After his failed campaign, Santos joined the Seattle staff of U.S. Congressman Mike Lowry (1939-2017), who was involved in minority affairs. On one assignment -- El Salvador -- Santos found himself in deeper than he wanted. Lowry, an ardent foe of the United States presence in El Salvador, was asked to join a delegation seeking the release of eight Salvadoran human-rights officials arrested by the right-wing government. He sent Santos instead to join University of Washington anthropology professor Kay Hubbard and attorney Karen Parker, representing the United Nations, to negotiate the group's release. After a harrowing week, during which the trio feared for their lives, the officials were released, but to uncertain fates.
The job with Lowry disappeared in 1988 when the congressman lost his bid for the U.S. Senate to Slade Gorton (b. 1928). Santos worked briefly for Seattle's Department of Neighborhoods and in 1989 took on the executive directorship of the Chinatown-International District PDA. He was back in the housing business.
The Village Square
Santos had been harboring a dream -- an International District Village Square on a 1.66-acre property at 8th Avenue S and S Dearborn Street, used by Metro for maintenance and parking. His ambitious vision saw housing for the low-income elderly, a commercial kitchen and dining area for the elderly, office space for social service agencies, and a community center and branch library -- multilingual, multicultural, and intergenerational. When Santos learned through a friend at the Seattle City Council that Metro was about to sell the property, he went to work.
"I had to lobby two federal departments, get the cooperation of two U.S. senators, one a Republican, and 39-40 members of the Metro Council" (Chesley interview). The groundbreaking ceremony for the $45 million complex was held August 29, 1995, six years after the process began.
Tapped by the Top
In 1994 -- Santos's network now stretching from the Panama Hotel Tea Room to City Hall, Olympia, and beyond -- his life took another sharp turn. Henry Cisneros (b. 1947), the director of HUD in the Clinton administration, tapped Santos to be his Northwest/Alaska region representative and to oversee 400 employees in Washington, Oregon, Idaho, and Alaska.
"Working in the ID was quite a comfort zone and I was going to the other side," Santos recalled (Chesley interview). In that position he opened downtown Seattle's Federal Building to the city's homeless, retrofitted cargo containers for migrant-worker housing, and generally enjoyed his tenure. "The easiest job in the world," he said.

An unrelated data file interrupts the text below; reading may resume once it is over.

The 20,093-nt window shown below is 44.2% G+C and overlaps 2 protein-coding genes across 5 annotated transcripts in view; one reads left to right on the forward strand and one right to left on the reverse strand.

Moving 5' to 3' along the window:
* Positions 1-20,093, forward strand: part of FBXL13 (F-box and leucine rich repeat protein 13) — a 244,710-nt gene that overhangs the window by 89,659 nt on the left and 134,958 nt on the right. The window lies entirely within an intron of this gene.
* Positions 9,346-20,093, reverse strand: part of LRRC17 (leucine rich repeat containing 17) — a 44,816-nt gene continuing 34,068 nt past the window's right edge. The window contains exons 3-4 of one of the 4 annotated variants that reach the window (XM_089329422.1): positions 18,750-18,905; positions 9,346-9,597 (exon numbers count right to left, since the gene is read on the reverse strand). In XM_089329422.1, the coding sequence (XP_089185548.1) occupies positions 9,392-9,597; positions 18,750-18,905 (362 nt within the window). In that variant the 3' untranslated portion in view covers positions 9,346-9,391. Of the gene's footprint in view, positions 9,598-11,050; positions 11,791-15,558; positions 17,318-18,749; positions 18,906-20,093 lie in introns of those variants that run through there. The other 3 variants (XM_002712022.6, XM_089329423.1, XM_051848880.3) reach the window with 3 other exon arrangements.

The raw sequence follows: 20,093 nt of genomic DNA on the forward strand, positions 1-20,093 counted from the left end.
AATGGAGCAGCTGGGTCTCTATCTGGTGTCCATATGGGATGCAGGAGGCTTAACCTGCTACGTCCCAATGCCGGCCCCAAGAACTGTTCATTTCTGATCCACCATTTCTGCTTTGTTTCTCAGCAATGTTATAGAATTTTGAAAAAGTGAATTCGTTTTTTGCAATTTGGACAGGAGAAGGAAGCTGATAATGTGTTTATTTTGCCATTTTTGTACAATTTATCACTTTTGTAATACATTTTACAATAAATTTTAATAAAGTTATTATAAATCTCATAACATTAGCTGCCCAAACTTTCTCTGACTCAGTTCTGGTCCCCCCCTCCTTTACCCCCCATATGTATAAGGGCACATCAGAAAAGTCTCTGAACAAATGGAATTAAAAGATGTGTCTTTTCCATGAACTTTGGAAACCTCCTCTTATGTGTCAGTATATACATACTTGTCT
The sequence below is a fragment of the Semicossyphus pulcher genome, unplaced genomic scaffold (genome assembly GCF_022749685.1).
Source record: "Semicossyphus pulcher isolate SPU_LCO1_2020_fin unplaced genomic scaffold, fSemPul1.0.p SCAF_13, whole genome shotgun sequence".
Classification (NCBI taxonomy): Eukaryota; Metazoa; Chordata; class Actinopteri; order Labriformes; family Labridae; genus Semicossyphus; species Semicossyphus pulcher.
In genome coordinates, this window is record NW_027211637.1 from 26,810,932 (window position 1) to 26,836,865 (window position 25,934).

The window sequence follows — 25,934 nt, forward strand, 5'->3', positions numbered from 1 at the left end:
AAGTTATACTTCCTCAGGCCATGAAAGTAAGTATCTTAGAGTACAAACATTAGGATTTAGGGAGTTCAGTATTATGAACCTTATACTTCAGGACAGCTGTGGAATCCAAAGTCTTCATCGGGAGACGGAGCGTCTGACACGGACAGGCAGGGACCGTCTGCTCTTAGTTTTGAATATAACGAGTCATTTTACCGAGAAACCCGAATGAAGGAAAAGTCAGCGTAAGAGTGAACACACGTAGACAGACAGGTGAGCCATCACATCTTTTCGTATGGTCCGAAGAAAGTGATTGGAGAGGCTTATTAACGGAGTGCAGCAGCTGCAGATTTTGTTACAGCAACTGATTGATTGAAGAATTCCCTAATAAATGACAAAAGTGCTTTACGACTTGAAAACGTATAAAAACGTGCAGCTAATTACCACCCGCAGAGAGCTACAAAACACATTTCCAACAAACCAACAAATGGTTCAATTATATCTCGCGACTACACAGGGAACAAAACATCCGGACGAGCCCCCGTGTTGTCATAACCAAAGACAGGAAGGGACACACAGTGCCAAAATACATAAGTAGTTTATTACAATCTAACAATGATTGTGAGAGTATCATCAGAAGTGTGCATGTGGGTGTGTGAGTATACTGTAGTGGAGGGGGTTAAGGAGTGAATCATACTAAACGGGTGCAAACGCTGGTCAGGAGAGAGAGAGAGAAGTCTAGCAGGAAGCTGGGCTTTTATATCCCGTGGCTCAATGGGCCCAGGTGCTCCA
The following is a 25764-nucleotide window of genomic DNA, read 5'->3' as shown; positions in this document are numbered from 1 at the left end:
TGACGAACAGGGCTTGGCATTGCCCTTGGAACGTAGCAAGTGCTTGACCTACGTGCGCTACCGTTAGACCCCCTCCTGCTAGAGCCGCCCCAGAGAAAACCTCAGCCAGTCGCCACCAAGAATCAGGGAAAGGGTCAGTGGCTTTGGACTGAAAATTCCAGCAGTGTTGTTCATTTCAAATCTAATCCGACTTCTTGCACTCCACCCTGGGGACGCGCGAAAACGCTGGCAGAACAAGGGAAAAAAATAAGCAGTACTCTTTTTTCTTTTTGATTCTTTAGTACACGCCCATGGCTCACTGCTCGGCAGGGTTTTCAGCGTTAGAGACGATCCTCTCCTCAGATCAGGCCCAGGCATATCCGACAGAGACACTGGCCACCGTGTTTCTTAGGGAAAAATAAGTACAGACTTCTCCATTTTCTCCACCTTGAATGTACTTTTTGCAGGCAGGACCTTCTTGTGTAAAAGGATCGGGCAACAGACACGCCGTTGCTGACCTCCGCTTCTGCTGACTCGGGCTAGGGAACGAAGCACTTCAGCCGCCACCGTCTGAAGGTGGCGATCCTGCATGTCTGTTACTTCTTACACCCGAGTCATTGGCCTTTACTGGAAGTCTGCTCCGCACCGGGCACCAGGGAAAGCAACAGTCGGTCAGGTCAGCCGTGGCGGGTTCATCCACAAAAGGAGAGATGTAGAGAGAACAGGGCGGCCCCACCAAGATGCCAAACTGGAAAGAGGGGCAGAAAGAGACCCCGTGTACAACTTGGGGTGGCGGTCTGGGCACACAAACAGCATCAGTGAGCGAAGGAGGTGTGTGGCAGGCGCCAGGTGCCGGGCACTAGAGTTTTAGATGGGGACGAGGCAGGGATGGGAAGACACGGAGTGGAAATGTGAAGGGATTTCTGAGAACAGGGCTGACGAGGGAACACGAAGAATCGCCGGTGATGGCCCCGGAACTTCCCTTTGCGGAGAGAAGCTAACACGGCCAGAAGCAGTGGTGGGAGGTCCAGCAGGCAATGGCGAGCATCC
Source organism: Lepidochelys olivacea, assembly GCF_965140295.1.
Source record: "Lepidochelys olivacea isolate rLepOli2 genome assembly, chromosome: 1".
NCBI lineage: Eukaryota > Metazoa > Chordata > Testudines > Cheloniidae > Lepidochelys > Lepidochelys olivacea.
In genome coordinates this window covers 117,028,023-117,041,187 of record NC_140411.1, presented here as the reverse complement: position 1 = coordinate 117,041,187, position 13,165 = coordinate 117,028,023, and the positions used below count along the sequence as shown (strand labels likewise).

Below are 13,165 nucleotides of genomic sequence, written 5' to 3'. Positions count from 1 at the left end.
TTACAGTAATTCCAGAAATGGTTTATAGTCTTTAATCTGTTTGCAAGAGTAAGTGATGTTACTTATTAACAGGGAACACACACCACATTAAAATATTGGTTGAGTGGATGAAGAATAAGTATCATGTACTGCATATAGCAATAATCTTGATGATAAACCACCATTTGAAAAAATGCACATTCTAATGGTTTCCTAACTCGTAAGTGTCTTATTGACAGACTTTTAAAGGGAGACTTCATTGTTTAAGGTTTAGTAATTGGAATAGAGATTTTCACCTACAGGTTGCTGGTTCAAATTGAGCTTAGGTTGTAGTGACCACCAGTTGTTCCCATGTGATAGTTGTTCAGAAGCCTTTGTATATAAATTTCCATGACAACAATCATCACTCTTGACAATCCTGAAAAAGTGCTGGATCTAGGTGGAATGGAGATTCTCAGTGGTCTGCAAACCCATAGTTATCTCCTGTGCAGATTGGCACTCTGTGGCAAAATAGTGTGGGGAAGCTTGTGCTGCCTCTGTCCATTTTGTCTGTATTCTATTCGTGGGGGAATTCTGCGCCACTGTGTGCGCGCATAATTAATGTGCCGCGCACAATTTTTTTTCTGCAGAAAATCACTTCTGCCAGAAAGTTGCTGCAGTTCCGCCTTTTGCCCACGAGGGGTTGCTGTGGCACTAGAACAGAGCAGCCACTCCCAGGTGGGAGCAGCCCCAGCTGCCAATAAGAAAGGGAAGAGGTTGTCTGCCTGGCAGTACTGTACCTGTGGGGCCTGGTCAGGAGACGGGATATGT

But a standoff during the World Trade Organization (WTO) clashes in November 1999 would test all of his negotiating skills.
During the WTO meetings in Seattle, a group of about 150 anarchists occupied a vacant apartment building at 9th Avenue and Virginia Street, demanding that the building be converted to a homeless shelter after the WTO meetings ended. They had been warned that members of the police tactical squad were ready to storm the building.
Santos was called in to negotiate and he met with the police, city officials, the anarchists, and an angry owner, Wah Lui, who was nonetheless willing to talk with SHARE/WHEEL, a homeless advocacy group. The anarchists walked out of the building with Santos. A facility with 94 units of transitional housing at Sand Point was named Santos Place in his honor.
Santos's efforts, although good for the community, were hard on his marriage, and he and his wife, Anita, divorced in 1981. He was married briefly to Nina Sullivan, "on the rebound," he said (Chesley interview). Then in 1992 he married Sharon Tomiko, whom he met while working on Lowry's campaign for the state Senate.
Tomiko, an activist involved in international women's issues, was a delegate to the 1995 International Women's Conference in Beijing, China. In 1998 she was elected to the Washington State House of Representatives. She was re-elected several times and was Majority Whip.
When the presidency of Bill Clinton (b. 1946) ended in 2001, so did Santos's HUD position, and he returned to Inter*Im. Santos retired in March 2006, but not really. He remained on retainer, gave tours, lectured to high-school and college students, and helped with fundraising.
Santos had developed a modest before-and-after slide show about the Kingdome controversy, and over the years it evolved into a full-blown production, "Uncle Bob's Neighborhood." He wrote that "the sound of people clapping was addictive" (Santos, 120). Indeed, Santos always had charisma. "[S]aid Washington Mutual public affairs executive Tim Otani, who met Santos as a student activist in the '70s, 'I was quite taken by that as a student, how someone could be so passionate about a community's needs'" (Beason).
During Santos's tenure at Inter*Im, some 1,000 residential units were added to the International District. And in his memoir, Hum Bows, Not Hot Dogs, Santos acknowledged the hundreds of other International District activists, of all ethnic backgrounds, who joined in the neighborhood's various struggles.
On December 1, 2005, in Washington, D.C., Partners for Livable Communities honored Santos, Gossett, Maestas, and Whitebear (posthumously) with a Bridge Builders Award "for building and fostering a coalition of minority leaders who work together to best advocate for King County, Washington's diverse population." In 2006, the Seattle City Council honored Santos for his work with Inter*Im.
Bob Santos died in August 2016 at the age of 82.